As classes begin at the newly opened PCOM South Georgia, we explore the doctor of osteopathic medicine profession and philosophy.
For the past two and a half years, the South Georgia community has been awaiting the region’s new, four-year medical program in Moultrie, Georgia. The newest location of Philadelphia College of Osteopathic Medicine, PCOM South Georgia – Southwest Georgia’s only four-year medical program – opened in August to great fanfare. Now that the celebrations have died down, the inaugural class of 55 students is learning how to practice osteopathic medicine—but what does this mean?
The simple answer is that, like an MD (doctor of medicine), a DO (doctor of osteopathic medicine), is a fully-qualified physician licensed to practice medicine in the United States. Both MDs and DOs typically attend medical school for four years; the first two years focus on classroom learning, while the last two years are spent in the field practicing with clinical faculty members. That said, there are some differences between the two professions.
Most notably, there is a difference in approach. DOs practice a whole-person approach to health care—one that sees past the illness or disease to consider the health impact of other factors such as lifestyle and community, and work to address and remove barriers that may impede a healthy life. DOs consider their patients as partners on this journey, not just through injury and disease prevention, but also through health education.
The American Osteopathic Association (AOA), the professional organization for more than 145,000 DOs and DO students in the US, defines the osteopathic approach to medicine as one that “focuses on prevention and helping to promote the body's natural tendency toward health and self-healing.” Additionally, through the use of standardized and simulated patients, DO students have the chance to practice their all-important communication skills with a wide variety of individuals.
As fully licensed physicians, DOs are able to prescribe medicine, conduct surgery and use cutting-edge technology to diagnose disease and assess injury just as MDs do, but they have an additional tool in their toolbox: osteopathic manipulative medicine (OMM), through which DO students are taught to use their hands to diagnose and treat illness and injury.
DO students take approximately 200 additional hours of training in OMM. These techniques teach that form influences function, and through the hands-on manipulation of muscles and tissues, students learn how to alleviate pain and restore motion and natural function to the body, as well as help the body function more efficiently.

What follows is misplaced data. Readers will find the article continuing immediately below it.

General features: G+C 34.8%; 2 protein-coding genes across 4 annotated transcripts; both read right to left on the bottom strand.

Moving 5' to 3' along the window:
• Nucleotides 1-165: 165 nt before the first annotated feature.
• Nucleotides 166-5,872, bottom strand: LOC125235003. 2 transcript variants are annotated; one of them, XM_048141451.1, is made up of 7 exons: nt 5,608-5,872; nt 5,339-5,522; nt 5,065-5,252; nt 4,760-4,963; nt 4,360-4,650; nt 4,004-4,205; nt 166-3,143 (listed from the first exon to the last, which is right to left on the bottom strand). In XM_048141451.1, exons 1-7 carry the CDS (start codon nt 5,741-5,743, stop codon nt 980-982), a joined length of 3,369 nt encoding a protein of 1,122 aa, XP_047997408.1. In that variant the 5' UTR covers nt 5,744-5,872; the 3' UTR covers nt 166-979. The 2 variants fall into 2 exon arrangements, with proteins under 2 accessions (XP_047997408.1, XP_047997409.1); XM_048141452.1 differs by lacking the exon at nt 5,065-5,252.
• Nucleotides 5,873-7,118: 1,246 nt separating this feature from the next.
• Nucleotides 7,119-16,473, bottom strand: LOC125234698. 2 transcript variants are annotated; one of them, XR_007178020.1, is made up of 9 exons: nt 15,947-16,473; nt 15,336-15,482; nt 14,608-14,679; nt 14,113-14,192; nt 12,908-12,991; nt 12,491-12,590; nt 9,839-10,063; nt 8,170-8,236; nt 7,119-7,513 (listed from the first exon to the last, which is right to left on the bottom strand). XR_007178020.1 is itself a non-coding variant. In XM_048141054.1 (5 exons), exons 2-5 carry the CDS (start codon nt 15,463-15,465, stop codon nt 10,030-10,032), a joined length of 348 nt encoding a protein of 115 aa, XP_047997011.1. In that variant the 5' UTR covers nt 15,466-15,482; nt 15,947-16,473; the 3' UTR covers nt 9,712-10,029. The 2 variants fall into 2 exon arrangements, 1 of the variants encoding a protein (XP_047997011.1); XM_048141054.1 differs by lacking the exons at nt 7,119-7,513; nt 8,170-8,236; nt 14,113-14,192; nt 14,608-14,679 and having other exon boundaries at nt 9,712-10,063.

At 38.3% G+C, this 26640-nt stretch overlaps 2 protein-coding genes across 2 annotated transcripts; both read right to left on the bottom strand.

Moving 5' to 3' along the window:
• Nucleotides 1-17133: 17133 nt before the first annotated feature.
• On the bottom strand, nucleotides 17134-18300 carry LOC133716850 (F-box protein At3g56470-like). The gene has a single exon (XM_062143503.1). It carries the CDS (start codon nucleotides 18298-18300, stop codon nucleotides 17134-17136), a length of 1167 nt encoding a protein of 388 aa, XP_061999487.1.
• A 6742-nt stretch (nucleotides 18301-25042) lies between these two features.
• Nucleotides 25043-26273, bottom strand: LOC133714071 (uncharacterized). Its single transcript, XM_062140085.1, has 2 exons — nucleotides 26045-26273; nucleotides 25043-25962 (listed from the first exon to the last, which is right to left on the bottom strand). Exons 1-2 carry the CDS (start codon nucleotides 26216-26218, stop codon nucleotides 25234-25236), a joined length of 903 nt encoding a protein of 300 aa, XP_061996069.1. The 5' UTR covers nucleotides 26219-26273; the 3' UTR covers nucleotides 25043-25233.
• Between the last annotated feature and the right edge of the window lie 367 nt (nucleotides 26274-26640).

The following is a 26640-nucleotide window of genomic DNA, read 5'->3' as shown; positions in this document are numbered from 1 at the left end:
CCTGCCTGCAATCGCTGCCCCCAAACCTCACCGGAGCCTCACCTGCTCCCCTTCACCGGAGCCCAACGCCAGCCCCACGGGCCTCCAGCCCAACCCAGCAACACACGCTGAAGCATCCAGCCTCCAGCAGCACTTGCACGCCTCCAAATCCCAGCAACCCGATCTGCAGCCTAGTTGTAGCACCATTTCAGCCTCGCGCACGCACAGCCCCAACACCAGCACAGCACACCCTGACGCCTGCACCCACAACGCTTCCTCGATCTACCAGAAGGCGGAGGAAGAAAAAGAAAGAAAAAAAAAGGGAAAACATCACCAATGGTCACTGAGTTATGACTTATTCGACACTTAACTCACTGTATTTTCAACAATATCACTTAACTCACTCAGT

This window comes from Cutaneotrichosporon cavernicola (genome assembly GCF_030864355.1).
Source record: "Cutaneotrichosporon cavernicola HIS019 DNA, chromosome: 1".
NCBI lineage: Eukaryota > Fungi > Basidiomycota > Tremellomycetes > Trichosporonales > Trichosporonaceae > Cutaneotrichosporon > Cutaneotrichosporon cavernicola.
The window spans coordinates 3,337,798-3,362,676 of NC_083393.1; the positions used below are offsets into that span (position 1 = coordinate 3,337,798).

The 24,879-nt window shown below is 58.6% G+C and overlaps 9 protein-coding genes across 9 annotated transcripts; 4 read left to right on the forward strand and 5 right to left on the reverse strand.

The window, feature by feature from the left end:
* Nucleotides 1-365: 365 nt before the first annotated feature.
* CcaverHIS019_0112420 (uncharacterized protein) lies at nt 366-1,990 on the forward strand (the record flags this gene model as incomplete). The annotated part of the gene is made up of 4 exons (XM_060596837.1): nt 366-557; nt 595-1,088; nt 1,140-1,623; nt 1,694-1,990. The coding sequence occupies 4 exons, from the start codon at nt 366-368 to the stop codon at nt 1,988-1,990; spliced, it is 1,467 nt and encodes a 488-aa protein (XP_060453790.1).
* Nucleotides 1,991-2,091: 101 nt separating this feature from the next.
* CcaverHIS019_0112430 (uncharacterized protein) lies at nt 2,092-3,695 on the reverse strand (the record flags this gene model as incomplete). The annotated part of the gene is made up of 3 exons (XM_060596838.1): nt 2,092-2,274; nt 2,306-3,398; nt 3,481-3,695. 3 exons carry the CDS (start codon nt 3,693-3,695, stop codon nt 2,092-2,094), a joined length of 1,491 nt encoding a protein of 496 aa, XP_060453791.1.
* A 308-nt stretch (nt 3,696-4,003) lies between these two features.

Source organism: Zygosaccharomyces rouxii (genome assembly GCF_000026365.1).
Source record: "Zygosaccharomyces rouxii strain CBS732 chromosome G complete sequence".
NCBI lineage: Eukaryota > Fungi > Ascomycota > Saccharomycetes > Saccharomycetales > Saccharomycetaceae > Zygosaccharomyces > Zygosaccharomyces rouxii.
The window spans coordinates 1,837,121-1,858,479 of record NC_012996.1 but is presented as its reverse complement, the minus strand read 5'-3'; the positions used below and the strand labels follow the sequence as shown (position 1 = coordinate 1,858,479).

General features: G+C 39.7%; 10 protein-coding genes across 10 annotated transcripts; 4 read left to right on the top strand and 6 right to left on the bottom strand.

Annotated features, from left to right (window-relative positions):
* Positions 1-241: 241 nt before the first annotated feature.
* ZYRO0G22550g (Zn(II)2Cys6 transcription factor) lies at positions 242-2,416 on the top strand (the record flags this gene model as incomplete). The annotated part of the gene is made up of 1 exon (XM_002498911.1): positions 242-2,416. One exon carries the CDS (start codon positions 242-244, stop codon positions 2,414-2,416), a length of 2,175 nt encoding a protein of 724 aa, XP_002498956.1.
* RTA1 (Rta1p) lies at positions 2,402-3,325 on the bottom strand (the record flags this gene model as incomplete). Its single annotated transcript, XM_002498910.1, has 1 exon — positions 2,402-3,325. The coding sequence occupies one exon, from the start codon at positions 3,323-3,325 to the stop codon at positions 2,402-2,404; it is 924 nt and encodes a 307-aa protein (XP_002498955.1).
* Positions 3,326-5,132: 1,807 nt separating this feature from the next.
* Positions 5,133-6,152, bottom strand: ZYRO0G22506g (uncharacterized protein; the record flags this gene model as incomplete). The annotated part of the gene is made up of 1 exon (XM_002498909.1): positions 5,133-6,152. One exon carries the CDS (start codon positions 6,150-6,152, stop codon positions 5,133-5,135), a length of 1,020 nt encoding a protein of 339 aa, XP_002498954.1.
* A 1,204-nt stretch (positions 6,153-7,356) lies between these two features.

What’s more, osteopathic medicine continues to grow exponentially; in 2018, the AOA reported an 85 percent increase in DO students over the previous 10 years, and a report released in early 2019 from the American Association of Colleges of Osteopathic Medicine (AACOM) found that for the first time ever, DO students accounted for more than one out of every four medical students in the US. That same report showed an almost seven percent increase in total enrollment year-over-year at the nation’s 38 colleges of osteopathic medicine—to a total of nearly 31,000.
DOs can be found practicing in rural and urban settings, in the military and civilian world, and in all of the same specialties as their MD counterparts. AACOM reports more than 30 percent of DO graduates choose to practice in primary care fields such as family medicine, pediatrics, OB/GYN and internal medicine, and that many indicate they plan to practice in rural or underserved areas.
In fact, it is a rural community – Kirksville, Missouri – that is known as the birthplace of osteopathic medicine. In the late 19th century, Andrew Taylor Still, MD, DO, realized that his era’s medical practices often caused more harm than good. The system of medicine he would develop promoted the body’s ability to self-heal. He called this process osteopathy, which is what is now known as osteopathic medicine.
With the healthcare field shifting towards a focus on patient-centered care and wellness, osteopathic medicine is poised to meet these changes head-on, as this focus has been a basic tenet of the profession since its founding. And with a more than 120 year tradition of training highly competent and caring health practitioners, Philadelphia College of Osteopathic Medicine and its newest location, PCOM South Georgia, are well-suited to help meet the healthcare needs of the region.
For more information, visit pcom.edu.
Philadelphia College of Osteopathic Medicine (PCOM) extended its commitment to the Southeast by establishing PCOM South Georgia, an additional teaching location in Moultrie, Georgia, which offers a full four-year medical program leading to the Doctor of Osteopathic Medicine (DO) degree. In addition, a Master of Science in Biomedical Sciences will be offered beginning in August 2020. PCOM is a private, not-for-profit institution which trains professionals in the health and behavioral sciences fields. Joining PCOM Georgia in Suwanee in helping to meet the healthcare needs of the state, PCOM South Georgia focuses on educating physicians for the South Georgia region. The medical campus, which welcomed its inaugural class of medical students on August 12, 2019, has received accreditation from the American Osteopathic Association's Commission on Osteopathic College Accreditation. For more information, visit pcom.edu/southgeorgia or call 229-668-3110.
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